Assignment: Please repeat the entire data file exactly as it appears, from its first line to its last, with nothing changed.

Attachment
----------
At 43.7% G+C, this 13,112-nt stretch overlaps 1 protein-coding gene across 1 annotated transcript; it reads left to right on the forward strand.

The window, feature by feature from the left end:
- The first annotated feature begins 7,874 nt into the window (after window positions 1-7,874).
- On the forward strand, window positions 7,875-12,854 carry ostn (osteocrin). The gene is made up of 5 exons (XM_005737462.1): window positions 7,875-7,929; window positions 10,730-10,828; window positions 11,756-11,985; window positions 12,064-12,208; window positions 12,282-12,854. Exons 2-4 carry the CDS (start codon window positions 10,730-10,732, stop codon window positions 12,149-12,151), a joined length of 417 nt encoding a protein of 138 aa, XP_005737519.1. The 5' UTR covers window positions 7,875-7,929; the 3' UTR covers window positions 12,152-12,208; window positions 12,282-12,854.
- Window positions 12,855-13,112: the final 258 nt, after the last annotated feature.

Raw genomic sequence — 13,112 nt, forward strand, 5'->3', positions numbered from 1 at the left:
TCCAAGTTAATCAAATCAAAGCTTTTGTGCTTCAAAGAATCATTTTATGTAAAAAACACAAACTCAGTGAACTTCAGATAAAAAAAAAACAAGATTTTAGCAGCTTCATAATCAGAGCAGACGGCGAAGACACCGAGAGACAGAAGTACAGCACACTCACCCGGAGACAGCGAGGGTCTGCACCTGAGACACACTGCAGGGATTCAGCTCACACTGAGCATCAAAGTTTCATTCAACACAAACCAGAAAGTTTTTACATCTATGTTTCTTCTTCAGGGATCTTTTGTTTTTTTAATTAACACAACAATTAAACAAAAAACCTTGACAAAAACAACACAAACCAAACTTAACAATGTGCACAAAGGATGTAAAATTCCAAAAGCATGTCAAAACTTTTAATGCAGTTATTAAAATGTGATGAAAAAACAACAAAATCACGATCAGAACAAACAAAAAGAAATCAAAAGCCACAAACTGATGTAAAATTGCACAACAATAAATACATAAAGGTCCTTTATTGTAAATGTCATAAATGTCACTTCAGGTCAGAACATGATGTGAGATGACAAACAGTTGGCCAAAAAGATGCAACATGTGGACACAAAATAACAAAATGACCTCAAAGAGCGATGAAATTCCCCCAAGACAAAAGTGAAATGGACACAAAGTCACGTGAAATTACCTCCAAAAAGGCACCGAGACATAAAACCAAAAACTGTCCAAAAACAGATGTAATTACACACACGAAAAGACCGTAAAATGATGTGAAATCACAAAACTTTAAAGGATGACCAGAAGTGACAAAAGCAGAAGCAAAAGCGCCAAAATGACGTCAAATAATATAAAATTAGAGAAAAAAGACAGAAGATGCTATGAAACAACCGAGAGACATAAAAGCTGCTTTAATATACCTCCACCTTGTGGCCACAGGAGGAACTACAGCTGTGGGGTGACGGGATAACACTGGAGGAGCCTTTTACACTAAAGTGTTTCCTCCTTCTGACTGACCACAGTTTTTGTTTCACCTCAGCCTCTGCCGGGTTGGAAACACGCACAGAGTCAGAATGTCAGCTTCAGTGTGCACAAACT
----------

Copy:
At 43.7% G+C, this 13,112-nt stretch overlaps 1 protein-coding gene across 1 annotated transcript; it reads left to right on the forward strand.

The window, feature by feature from the left end:
- The first annotated feature begins 7,874 nt into the window (after window positions 1-7,874).
- On the forward strand, window positions 7,875-12,854 carry ostn (osteocrin). The gene is made up of 5 exons (XM_005737462.1): window positions 7,875-7,929; window positions 10,730-10,828; window positions 11,756-11,985; window positions 12,064-12,208; window positions 12,282-12,854. Exons 2-4 carry the CDS (start codon window positions 10,730-10,732, stop codon window positions 12,149-12,151), a joined length of 417 nt encoding a protein of 138 aa, XP_005737519.1. The 5' UTR covers window positions 7,875-7,929; the 3' UTR covers window positions 12,152-12,208; window positions 12,282-12,854.
- Window positions 12,855-13,112: the final 258 nt, after the last annotated feature.

Raw genomic sequence — 13,112 nt, forward strand, 5'->3', positions numbered from 1 at the left:
TCCAAGTTAATCAAATCAAAGCTTTTGTGCTTCAAAGAATCATTTTATGTAAAAAACACAAACTCAGTGAACTTCAGATAAAAAAAAAACAAGATTTTAGCAGCTTCATAATCAGAGCAGACGGCGAAGACACCGAGAGACAGAAGTACAGCACACTCACCCGGAGACAGCGAGGGTCTGCACCTGAGACACACTGCAGGGATTCAGCTCACACTGAGCATCAAAGTTTCATTCAACACAAACCAGAAAGTTTTTACATCTATGTTTCTTCTTCAGGGATCTTTTGTTTTTTTAATTAACACAACAATTAAACAAAAAACCTTGACAAAAACAACACAAACCAAACTTAACAATGTGCACAAAGGATGTAAAATTCCAAAAGCATGTCAAAACTTTTAATGCAGTTATTAAAATGTGATGAAAAAACAACAAAATCACGATCAGAACAAACAAAAAGAAATCAAAAGCCACAAACTGATGTAAAATTGCACAACAATAAATACATAAAGGTCCTTTATTGTAAATGTCATAAATGTCACTTCAGGTCAGAACATGATGTGAGATGACAAACAGTTGGCCAAAAAGATGCAACATGTGGACACAAAATAACAAAATGACCTCAAAGAGCGATGAAATTCCCCCAAGACAAAAGTGAAATGGACACAAAGTCACGTGAAATTACCTCCAAAAAGGCACCGAGACATAAAACCAAAAACTGTCCAAAAACAGATGTAATTACACACACGAAAAGACCGTAAAATGATGTGAAATCACAAAACTTTAAAGGATGACCAGAAGTGACAAAAGCAGAAGCAAAAGCGCCAAAATGACGTCAAATAATATAAAATTAGAGAAAAAAGACAGAAGATGCTATGAAACAACCGAGAGACATAAAAGCTGCTTTAATATACCTCCACCTTGTGGCCACAGGAGGAACTACAGCTGTGGGGTGACGGGATAACACTGGAGGAGCCTTTTACACTAAAGTGTTTCCTCCTTCTGACTGACCACAGTTTTTGTTTCACCTCAGCCTCTGCCGGGTTGGAAACACGCACAGAGTCAGAATGTCAGCTTCAGTGTGCACAAACT